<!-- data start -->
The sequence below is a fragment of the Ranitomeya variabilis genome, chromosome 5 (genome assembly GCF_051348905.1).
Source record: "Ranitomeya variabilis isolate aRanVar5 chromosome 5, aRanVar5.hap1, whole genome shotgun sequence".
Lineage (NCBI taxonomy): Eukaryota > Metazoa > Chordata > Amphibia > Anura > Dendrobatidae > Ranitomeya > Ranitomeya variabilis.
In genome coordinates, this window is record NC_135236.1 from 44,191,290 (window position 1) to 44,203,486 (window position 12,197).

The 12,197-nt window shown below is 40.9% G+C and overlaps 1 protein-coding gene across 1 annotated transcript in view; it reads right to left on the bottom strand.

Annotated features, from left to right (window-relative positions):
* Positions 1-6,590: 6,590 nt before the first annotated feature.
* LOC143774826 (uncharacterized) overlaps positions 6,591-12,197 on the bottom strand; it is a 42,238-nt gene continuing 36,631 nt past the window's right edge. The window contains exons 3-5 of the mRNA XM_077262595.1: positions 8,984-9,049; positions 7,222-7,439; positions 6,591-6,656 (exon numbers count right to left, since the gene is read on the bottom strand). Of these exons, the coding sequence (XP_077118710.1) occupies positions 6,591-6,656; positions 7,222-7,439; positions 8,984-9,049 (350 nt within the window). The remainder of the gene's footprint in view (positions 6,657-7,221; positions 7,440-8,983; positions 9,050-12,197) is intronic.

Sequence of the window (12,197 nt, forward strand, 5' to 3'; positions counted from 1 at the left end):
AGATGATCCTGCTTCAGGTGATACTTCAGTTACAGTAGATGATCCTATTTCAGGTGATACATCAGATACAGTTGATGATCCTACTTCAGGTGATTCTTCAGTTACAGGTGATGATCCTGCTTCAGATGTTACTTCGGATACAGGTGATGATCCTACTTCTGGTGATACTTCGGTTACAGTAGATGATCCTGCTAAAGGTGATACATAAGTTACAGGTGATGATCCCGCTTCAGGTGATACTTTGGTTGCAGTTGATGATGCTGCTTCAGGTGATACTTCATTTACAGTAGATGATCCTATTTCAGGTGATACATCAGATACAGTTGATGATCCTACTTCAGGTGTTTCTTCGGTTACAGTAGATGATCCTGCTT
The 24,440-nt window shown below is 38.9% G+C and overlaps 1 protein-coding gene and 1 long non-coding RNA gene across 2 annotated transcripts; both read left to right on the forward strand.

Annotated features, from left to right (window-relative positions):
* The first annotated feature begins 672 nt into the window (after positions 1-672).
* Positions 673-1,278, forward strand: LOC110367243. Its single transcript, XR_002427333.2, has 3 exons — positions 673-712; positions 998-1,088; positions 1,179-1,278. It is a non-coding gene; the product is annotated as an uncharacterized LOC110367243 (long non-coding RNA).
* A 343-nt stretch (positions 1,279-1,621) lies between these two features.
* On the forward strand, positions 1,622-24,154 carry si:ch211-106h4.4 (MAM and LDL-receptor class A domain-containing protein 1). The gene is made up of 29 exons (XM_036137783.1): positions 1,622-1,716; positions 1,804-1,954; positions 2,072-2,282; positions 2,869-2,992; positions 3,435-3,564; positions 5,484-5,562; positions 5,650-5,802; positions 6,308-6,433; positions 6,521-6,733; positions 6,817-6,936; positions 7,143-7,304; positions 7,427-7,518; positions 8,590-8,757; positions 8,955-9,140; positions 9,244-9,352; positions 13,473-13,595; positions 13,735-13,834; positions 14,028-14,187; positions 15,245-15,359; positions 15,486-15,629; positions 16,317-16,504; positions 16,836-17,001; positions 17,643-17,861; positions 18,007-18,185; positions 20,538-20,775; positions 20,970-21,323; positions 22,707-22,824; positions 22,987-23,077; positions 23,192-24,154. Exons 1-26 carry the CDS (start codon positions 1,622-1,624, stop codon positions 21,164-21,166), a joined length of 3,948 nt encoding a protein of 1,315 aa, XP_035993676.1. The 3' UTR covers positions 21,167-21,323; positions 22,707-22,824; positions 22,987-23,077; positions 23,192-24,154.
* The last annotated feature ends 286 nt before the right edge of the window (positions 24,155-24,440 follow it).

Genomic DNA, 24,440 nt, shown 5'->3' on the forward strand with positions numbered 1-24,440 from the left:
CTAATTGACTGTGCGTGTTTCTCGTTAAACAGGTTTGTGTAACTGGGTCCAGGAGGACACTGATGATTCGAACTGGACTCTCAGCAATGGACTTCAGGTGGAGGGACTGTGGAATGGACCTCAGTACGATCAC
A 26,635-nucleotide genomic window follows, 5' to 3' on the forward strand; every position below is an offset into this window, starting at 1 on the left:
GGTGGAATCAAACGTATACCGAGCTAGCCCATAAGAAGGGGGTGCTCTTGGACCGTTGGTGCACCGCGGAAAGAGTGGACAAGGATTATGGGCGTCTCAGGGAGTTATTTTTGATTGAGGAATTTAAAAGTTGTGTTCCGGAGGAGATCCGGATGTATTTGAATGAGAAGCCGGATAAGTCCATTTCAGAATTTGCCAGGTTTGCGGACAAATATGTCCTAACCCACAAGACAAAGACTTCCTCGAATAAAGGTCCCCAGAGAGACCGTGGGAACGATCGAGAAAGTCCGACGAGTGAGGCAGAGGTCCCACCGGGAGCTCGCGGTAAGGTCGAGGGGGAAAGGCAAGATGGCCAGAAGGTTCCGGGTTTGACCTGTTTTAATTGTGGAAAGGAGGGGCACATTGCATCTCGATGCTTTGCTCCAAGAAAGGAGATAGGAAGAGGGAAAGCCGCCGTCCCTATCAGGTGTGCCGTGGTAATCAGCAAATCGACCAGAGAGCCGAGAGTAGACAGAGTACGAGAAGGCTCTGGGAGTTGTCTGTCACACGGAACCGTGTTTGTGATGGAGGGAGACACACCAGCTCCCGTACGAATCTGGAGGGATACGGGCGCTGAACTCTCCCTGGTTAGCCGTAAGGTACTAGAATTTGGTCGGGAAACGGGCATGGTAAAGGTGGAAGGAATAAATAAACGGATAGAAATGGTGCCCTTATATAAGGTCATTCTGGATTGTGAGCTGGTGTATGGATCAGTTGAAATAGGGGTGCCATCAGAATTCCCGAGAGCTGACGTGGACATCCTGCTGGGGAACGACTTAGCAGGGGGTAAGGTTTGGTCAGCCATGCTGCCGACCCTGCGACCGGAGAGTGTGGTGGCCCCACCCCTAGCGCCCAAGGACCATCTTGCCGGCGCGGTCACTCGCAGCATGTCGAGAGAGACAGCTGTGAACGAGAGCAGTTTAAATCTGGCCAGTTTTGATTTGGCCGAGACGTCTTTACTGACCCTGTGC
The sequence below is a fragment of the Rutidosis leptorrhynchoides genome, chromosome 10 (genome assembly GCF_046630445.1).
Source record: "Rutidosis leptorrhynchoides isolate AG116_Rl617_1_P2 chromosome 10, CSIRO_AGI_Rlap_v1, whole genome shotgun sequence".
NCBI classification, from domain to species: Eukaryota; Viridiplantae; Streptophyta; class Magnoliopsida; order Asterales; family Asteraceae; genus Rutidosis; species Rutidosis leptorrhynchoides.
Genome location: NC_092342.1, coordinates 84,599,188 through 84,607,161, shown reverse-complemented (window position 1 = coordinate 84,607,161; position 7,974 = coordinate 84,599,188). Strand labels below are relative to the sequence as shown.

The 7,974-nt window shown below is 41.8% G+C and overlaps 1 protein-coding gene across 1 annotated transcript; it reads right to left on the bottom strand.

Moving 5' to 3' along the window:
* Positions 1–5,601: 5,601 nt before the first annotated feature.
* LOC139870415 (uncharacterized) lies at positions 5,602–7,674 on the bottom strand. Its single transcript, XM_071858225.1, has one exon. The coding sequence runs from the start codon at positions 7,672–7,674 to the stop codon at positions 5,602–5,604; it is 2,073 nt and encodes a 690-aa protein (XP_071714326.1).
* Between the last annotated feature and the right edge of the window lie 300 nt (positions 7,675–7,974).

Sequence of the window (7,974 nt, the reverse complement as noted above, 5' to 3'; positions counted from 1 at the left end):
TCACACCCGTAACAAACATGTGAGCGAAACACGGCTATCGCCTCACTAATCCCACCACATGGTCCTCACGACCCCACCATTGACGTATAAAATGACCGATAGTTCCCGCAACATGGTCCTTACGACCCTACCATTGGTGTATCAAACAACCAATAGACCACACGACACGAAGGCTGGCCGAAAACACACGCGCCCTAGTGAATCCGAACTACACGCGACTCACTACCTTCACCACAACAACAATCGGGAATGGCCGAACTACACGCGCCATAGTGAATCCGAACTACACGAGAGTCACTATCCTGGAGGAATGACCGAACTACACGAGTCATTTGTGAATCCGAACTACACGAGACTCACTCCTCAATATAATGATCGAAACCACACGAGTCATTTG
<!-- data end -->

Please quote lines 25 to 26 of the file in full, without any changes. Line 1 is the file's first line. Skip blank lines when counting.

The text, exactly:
Genome location: NC_092342.1, coordinates 84,599,188 through 84,607,161, shown reverse-complemented (window position 1 = coordinate 84,607,161; position 7,974 = coordinate 84,599,188). Strand labels below are relative to the sequence as shown.

The 7,974-nt window shown below is 41.8% G+C and overlaps 1 protein-coding gene across 1 annotated transcript; it reads right to left on the bottom strand.